Monday, January 19, 2009

What’s new is old; and, what’s old is new again…

Traditions exist because there are individuals who find something, or some things, worthy of passing on to a future generation.

Traditional martial arts exist because there is something, or some things, a generation wants to have passed onto it.

The mindset on martial arts changed dramatically on November 12, 1993 – The premier of the first Ultimate Fighting Championship. Prior to this, visions of the “deadliest techniques” and the idea that “my fighting art is the best martial art” ran rampant in the minds of anyone who had ever formally learned to throw a punch or block a kick. In each of our respective training arenas, we were invincible. But for the most part, most of that was in theory – “If he does this, I’ll do this… and if he continues from there, I’ll do this… “
What I’ll do often defined what we trained; what he’ll do often determined how we trained. The problem was that what he’ll do was something that we all did because, typically, we trained in the same exact techniques since we went to the same school. And, anything different was what we imagined someone else would do from what we had heard, read, or seen at public demos about their styles.
That was just the way things were in a very traditional school.
Anyone who tells you any different has a very peculiar opinion not only about their traditional martial arts training, but more so, about reality.

Then, in 2006, YouTube exposed us to everything and anything – period. And again, it changed the way we looked at martial arts all around the world. At the click of a mouse, you had access to nearly every martial art ever created – a virtual library of qinna locks, triangle chokes, knife disarms…
every way possible to disable, maim, or make someone tap out.

To this day, the site is ever growing with demos, infomercials, and pirated footage of all of the above and more.

But in many ways, it still leaves you with a hollow feeling. Perhaps it’s information overload. Or, maybe it’s a sense that “I have access to it all already. So what?” Or, just, “It’s not that impressive.”

So it takes us back to where we started: traditional martial arts.

Is it for everyone? No, because no one is the same. Everyone’s wants and needs are different.
Quite honestly, if I were growing up today, MMA (mixed-martial arts) would be my thing simply because it’s what’s out there – right here and right now, the same way boxing, Judo, Karate, Tae Kwon Do, Kung Fu, Ninjutsu, Aikido, and Brazilian Jiujutsu were there for those of us who grew up during those respective eras.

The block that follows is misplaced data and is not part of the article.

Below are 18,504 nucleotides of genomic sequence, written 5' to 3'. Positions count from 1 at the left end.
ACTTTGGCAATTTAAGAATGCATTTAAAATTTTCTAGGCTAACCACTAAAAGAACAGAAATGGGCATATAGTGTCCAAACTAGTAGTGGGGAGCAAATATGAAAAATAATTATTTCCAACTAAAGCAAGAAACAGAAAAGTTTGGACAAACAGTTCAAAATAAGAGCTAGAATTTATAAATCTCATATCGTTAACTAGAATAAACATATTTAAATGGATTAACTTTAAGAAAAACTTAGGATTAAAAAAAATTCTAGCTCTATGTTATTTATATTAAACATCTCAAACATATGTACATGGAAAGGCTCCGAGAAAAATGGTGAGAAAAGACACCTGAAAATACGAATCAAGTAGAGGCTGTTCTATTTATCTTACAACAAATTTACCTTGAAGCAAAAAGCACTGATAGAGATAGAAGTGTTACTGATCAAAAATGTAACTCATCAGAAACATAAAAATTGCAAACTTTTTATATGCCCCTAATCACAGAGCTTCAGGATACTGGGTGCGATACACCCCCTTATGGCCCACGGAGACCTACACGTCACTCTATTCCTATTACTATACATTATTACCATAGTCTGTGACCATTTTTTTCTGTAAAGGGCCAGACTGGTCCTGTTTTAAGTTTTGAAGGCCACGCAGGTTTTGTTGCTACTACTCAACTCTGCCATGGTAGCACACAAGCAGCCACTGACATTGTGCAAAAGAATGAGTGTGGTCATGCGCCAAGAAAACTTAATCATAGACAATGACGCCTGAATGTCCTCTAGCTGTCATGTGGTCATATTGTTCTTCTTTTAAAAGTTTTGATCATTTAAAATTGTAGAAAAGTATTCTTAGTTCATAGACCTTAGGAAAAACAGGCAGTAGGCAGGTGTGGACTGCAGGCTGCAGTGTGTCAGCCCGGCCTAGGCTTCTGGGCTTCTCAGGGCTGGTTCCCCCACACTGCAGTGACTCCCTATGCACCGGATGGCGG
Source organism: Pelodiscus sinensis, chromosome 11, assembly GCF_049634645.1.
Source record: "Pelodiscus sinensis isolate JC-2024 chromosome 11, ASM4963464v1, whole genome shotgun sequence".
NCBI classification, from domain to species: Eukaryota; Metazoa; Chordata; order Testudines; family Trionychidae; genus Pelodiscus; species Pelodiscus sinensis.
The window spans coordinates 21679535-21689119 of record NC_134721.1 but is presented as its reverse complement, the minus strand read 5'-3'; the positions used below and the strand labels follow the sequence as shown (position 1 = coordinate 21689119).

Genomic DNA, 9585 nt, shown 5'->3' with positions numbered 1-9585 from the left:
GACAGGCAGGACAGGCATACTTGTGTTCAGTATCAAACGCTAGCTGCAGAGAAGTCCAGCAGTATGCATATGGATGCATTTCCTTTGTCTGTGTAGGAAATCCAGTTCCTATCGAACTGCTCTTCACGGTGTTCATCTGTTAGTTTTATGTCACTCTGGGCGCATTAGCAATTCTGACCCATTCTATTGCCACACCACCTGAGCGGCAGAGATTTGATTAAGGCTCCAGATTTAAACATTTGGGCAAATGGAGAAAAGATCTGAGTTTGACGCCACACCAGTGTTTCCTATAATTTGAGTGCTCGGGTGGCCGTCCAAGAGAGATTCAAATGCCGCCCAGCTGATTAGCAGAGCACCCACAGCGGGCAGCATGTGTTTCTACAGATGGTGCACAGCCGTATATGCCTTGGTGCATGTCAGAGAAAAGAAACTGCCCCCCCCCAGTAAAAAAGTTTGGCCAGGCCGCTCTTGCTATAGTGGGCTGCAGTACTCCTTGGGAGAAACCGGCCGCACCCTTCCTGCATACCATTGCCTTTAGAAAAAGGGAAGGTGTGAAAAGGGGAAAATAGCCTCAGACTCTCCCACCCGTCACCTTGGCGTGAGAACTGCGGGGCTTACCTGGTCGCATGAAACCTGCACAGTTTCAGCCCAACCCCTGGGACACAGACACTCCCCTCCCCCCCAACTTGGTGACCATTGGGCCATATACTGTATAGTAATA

A traditional martial art humanizes us during these technologically-driven times. It offers an environment of customs and cultural heritage, fighting strategies and philosophical structures, stories of both inspiration and aspiration (whether true or highly exaggerated), protocols for a sense of civility and community, and most of all, a sense of self-awareness and personal growth. You not only acquire a set of physical fighting skills, but more so, you obtain the tools and mindset to prepare you for the biggest challenge of all – LIFE. Its comprehensive package addresses many of the “gaps” that we may experience on our martial quest. And as long as it provides you with a balance in your life, and doesn’t develop into a cultish mentality, it can be your spiritual salvation.

In this time of modern martial sports, enthusiasts and experts alike have gone to explore the vast possibilities of combative systems around the world, and the research and results have yielded one overwhelming response: There is no perfect martial art. It’s whatever works best for you.
But, having a traditional background can provide you with a strong foundation that will enable you to navigate through the negativity and uncooperative obstacles that you will encounter in the arts and even more so, in your life.

It’s ironic that over time, the culture of MMA will be considered “traditional” to a future generation of martial explorers.

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